A thought-provoking new thriller set in the tense moments of the Gulf War. When Clyde Banks, an Iowan Deputy with a newborn baby and a wife in the Gulf, starts looking into odd events in his town, he discovers a plot involving a new Triangle Trade of terrorists, chemical warfare, and training. Mixing the events staged in Washington, D.C. and those happening in the Gulf, a strange thread of deceit appears to be winding its way back to Iowa.
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When this latest wacky thriller from Bury (Interface, not reviewed)--a pseudonym for Neal Stephenson (The Diamond Age, 1995, etc.) and J. Frederick George--puts a bunch of overweight, incorruptible Iowa huskers up against Saddam Hussein just before Desert Storm, you know the bad guy with the moustache is going to take a fall. Washington, D.C., couldn't be farther from Folks County, Iowa, where the murder of an Arab agriculture student sends the slow- talking Deputy Sheriff Clyde Banks poking into the drab closets of a high-tech bioscience laboratory that just might be cooking up Saddam's next biological warfare weapon. Meanwhile, Betsy Vandeventer, a meek, low-level CIA analyst, formerly of Folks County, makes the mistake of informing her superiors that not enough of the billions in Food for Peace foreign aid going into Iraq is being spent on soybeans. Targeted for bureaucratic extinction, Vandeventer forms an uneasy partnership with Richard Spector, a slickly confident CIA executive of uncertain loyalties. The authors play satirically with the humble cloth from which history stitches its tapestry, as the fate of the free world stumbles on, propelled by the random, inconsequential, frequently stupid, and often hilarious foibles of mere mortals. Slimy ``inside of the inside of the inside'' power-players join unctuous hit men and hopeless drunks to create mayhem for the plain Heartland types like Vandeventer, Banks and his bride, Desiree ``Deltoids'' Dhont, an Army Reserve nurse who sticks Banks with their five-month old daughter so she can win one for Poppy Bush when Desert Shield becomes Desert Storm. The plain folks take a few tumbles, Banks changes more than his share of diapers, and the world remains safe for democracy--until, at least, the authors bless us with a sequel. A charming, uproariously clever thriller, in the tradition of Ross Thomas and Richard Condon, with plenty of wry wit and deftly rendered characters. -- Copyright ©1996, Kirkus Associates, LP. All rights reserved.From Publishers Weekly:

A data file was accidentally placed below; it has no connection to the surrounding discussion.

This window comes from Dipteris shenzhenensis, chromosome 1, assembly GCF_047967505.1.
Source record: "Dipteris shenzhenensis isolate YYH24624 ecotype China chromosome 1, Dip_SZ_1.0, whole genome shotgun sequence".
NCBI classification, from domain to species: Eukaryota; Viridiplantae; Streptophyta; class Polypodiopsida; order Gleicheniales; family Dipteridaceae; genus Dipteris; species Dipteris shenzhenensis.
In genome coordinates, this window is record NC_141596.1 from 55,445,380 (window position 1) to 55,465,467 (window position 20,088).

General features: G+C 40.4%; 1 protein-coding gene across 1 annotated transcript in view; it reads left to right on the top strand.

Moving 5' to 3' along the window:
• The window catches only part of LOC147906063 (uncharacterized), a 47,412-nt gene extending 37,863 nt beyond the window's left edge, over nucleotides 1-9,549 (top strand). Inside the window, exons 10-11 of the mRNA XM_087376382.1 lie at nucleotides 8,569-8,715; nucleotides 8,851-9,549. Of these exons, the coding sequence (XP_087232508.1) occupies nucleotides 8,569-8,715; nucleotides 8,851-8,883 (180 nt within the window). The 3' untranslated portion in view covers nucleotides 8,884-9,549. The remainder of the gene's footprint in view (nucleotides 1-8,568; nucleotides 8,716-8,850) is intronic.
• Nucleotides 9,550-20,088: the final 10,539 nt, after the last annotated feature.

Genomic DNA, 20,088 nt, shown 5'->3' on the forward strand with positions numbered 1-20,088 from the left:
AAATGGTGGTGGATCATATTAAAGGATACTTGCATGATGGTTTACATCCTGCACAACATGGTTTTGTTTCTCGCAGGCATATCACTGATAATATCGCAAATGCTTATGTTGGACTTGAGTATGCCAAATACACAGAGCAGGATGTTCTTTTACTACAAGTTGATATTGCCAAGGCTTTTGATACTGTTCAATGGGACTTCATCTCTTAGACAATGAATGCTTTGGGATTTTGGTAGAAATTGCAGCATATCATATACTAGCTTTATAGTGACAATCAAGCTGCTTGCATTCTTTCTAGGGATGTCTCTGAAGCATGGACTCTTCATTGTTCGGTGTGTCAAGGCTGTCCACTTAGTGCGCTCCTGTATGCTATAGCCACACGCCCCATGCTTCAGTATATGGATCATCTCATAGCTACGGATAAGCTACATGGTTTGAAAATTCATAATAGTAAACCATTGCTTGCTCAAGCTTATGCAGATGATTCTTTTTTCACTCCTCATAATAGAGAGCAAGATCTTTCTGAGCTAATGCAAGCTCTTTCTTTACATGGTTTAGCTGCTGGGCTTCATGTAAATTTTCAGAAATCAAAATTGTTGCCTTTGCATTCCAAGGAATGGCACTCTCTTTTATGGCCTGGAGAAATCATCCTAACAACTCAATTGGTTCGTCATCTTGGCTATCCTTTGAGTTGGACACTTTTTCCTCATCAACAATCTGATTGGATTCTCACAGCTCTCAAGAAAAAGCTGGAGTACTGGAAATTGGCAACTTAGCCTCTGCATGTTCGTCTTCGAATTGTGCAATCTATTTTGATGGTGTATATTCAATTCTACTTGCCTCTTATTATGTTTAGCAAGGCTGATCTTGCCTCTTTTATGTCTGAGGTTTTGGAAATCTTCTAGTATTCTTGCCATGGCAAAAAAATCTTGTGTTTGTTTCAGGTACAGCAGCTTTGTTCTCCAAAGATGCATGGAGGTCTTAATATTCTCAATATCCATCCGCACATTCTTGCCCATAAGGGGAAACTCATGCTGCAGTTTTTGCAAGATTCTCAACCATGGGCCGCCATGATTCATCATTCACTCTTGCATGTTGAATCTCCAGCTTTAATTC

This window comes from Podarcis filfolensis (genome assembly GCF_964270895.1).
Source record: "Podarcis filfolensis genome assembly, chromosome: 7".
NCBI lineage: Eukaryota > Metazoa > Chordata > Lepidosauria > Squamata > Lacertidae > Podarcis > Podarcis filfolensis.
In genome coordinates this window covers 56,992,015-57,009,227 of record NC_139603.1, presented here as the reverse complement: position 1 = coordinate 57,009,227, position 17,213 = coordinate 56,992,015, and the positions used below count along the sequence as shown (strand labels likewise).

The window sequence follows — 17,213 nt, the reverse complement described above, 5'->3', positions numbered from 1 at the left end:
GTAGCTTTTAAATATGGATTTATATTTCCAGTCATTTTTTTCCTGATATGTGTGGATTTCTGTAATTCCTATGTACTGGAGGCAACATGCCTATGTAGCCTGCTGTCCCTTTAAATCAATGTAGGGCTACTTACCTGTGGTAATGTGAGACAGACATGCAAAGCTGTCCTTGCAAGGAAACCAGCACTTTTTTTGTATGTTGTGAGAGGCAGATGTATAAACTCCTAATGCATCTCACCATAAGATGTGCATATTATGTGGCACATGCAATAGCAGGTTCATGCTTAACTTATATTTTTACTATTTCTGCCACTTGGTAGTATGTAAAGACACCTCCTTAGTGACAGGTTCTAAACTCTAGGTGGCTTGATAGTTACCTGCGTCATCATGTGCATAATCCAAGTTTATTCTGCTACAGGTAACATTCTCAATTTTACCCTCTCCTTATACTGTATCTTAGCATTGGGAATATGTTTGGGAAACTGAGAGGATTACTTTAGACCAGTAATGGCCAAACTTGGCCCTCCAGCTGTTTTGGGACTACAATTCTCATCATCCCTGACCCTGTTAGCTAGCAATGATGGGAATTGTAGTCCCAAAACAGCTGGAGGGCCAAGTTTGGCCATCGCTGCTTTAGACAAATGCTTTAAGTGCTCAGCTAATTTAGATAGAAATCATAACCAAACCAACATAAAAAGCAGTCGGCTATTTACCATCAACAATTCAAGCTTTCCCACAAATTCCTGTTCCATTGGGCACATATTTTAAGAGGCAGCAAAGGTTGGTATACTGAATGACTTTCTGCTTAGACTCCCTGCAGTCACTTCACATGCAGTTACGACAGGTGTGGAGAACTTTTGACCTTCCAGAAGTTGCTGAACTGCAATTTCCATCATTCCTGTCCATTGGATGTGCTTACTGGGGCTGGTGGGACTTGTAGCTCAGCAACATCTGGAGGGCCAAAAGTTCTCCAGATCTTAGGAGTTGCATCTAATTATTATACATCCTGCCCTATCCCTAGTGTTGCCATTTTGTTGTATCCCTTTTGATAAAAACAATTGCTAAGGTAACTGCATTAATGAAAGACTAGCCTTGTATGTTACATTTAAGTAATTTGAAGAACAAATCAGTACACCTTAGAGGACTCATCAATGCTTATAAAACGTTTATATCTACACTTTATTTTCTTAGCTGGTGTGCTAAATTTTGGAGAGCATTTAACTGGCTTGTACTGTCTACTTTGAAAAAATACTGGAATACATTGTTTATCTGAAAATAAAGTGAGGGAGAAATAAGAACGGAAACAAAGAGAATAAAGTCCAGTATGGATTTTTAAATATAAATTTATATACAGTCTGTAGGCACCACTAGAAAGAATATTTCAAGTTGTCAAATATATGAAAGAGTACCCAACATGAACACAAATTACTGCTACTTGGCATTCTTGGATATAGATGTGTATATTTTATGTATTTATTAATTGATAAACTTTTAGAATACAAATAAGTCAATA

Several months prior to Saddam Hussein's invasion of Kuwait, when Iraq was still seen as an American ally against Iran, low-level CIA analyst Betsy Vandeventer steps outside her bureaucratic territory in a meeting by observing that the Iraqis might be misusing $300 million in U.S. agricultural aid to develop biological weapons. Betsy's theory throws a wrench in the long-developed foreign policy plans of high-level diplomat James Millikan, who deals with it by creating committees to study the problem, i.e., he "cobwebs" it. Meanwhile, a small-town sheriff in Iowa begins to stumble across the possibility that local Jordanian students are actually Iraqis in disguise, sent by Saddam to develop a dangerous germ-warfare weapon where his enemies would least expect it?at a small Midwestern college. Another bureaucrat, this time an academic determined to advance his career by a steady flow of grant funds and foreign-exchange students, makes the undercover enterprise easier. Bury (Interface) is at his best creating an elegant, sophisticated portrait of Washington. His capital is not a place of action and suspense so much as a more realistic place of intragovernmental turf wars and bureaucratic stalemate.
Copyright 1996 Reed Business Information, Inc.
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